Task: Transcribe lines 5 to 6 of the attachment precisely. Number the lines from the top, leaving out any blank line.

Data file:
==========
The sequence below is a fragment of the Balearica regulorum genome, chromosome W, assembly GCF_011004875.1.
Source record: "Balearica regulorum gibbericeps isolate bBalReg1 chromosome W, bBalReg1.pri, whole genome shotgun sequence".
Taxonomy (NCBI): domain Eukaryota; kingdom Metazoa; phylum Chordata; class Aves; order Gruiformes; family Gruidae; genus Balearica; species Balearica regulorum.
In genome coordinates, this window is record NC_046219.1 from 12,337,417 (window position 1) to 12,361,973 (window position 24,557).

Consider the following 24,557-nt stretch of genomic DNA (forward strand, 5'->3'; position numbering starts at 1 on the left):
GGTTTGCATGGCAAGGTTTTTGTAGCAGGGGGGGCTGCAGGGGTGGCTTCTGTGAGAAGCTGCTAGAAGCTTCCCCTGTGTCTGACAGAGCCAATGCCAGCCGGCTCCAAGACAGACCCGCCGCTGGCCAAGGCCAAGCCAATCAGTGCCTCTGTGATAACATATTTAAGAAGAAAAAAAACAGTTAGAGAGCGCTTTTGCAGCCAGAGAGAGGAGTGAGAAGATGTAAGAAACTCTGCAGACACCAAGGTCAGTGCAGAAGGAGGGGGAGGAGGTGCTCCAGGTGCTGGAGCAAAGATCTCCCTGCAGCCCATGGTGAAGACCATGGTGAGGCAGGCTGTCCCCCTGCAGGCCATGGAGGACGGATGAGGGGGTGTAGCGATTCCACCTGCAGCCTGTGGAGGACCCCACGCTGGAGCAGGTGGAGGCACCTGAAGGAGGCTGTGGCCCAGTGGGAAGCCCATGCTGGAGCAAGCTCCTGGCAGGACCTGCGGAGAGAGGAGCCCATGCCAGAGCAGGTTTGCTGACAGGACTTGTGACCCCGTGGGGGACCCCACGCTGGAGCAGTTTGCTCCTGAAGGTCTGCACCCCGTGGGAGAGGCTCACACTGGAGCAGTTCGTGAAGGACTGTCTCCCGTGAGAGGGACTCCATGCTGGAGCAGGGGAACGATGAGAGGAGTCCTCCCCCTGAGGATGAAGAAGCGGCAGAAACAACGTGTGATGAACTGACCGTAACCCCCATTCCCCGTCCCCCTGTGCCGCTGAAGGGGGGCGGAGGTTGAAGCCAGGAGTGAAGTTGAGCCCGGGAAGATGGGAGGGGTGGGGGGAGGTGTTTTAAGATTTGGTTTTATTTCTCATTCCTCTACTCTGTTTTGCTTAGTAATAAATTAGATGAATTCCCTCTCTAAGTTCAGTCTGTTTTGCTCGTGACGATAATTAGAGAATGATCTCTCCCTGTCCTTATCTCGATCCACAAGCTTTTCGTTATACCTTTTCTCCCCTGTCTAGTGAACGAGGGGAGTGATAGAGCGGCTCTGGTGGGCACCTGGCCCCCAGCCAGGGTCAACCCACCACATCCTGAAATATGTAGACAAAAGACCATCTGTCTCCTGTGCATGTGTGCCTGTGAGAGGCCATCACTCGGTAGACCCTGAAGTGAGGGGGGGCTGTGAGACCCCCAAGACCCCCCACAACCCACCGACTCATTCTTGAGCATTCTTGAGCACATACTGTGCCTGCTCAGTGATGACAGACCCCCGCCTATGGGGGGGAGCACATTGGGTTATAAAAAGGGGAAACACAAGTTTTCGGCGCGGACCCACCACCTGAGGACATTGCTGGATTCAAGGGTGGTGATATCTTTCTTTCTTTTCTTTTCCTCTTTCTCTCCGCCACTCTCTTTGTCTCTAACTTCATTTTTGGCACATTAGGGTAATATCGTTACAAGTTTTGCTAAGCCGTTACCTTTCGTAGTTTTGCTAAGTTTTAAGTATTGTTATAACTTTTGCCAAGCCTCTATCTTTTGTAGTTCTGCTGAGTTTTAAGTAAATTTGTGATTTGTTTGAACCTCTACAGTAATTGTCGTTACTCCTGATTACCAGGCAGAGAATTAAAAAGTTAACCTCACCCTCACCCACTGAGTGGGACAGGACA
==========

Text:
Consider the following 24,557-nt stretch of genomic DNA (forward strand, 5'->3'; position numbering starts at 1 on the left):
GGTTTGCATGGCAAGGTTTTTGTAGCAGGGGGGGCTGCAGGGGTGGCTTCTGTGAGAAGCTGCTAGAAGCTTCCCCTGTGTCTGACAGAGCCAATGCCAGCCGGCTCCAAGACAGACCCGCCGCTGGCCAAGGCCAAGCCAATCAGTGCCTCTGTGATAACATATTTAAGAAGAAAAAAAACAGTTAGAGAGCGCTTTTGCAGCCAGAGAGAGGAGTGAGAAGATGTAAGAAACTCTGCAGACACCAAGGTCAGTGCAGAAGGAGGGGGAGGAGGTGCTCCAGGTGCTGGAGCAAAGATCTCCCTGCAGCCCATGGTGAAGACCATGGTGAGGCAGGCTGTCCCCCTGCAGGCCATGGAGGACGGATGAGGGGGTGTAGCGATTCCACCTGCAGCCTGTGGAGGACCCCACGCTGGAGCAGGTGGAGGCACCTGAAGGAGGCTGTGGCCCAGTGGGAAGCCCATGCTGGAGCAAGCTCCTGGCAGGACCTGCGGAGAGAGGAGCCCATGCCAGAGCAGGTTTGCTGACAGGACTTGTGACCCCGTGGGGGACCCCACGCTGGAGCAGTTTGCTCCTGAAGGTCTGCACCCCGTGGGAGAGGCTCACACTGGAGCAGTTCGTGAAGGACTGTCTCCCGTGAGAGGGACTCCATGCTGGAGCAGGGGAACGATGAGAGGAGTCCTCCCCCTGAGGATGAAGAAGCGGCAGAAACAACGTGTGATGAACTGACCGTAACCCCCATTCCCCGTCCCCCTGTGCCGCTGAAGGGGGGCGGAGGTTGAAGCCAGGAGTGAAGTTGAGCCCGGGAAGATGGGAGGGGTGGGGGGAGGTGTTTTAAGATTTGGTTTTATTTCTCATTCCTCTACTCTGTTTTGCTTAGTAATAAATTAGATGAATTCCCTCTCTAAGTTCAGTCTGTTTTGCTCGTGACGATAATTAGAGAATGATCTCTCCCTGTCCTTATCTCGATCCACAAGCTTTTCGTTATACCTTTTCTCCCCTGTCTAGTGAACGAGGGGAGTGATAGAGCGGCTCTGGTGGGCACCTGGCCCCCAGCCAGGGTCAACCCACCACATCCTGAAATATGTAGACAAAAGACCATCTGTCTCCTGTGCATGTGTGCCTGTGAGAGGCCATCACTCGGTAGACCCTGAAGTGAGGGGGGGCTGTGAGACCCCCAAGACCCCCCACAACCCACCGACTCATTCTTGAGCATTCTTGAGCACATACTGTGCCTGCTCAGTGATGACAGACCCCCGCCTATGGGGGGGAGCACATTGGGTTATAAAAAGGGGAAACACAAGTTTTCGGCGCGGACCCACCACCTGAGGACATTGCTGGATTCAAGGGTGGTGATATCTTTCTTTCTTTTCTTTTCCTCTTTCTCTCCGCCACTCTCTTTGTCTCTAACTTCATTTTTGGCACATTAGGGTAATATCGTTACAAGTTTTGCTAAGCCGTTACCTTTCGTAGTTTTGCTAAGTTTTAAGTATTGTTATAACTTTTGCCAAGCCTCTATCTTTTGTAGTTCTGCTGAGTTTTAAGTAAATTTGTGATTTGTTTGAACCTCTACAGTAATTGTCGTTACTCCTGATTACCAGGCAGAGAATTAAAAAGTTAACCTCACCCTCACCCACTGAGTGGGACAGGACA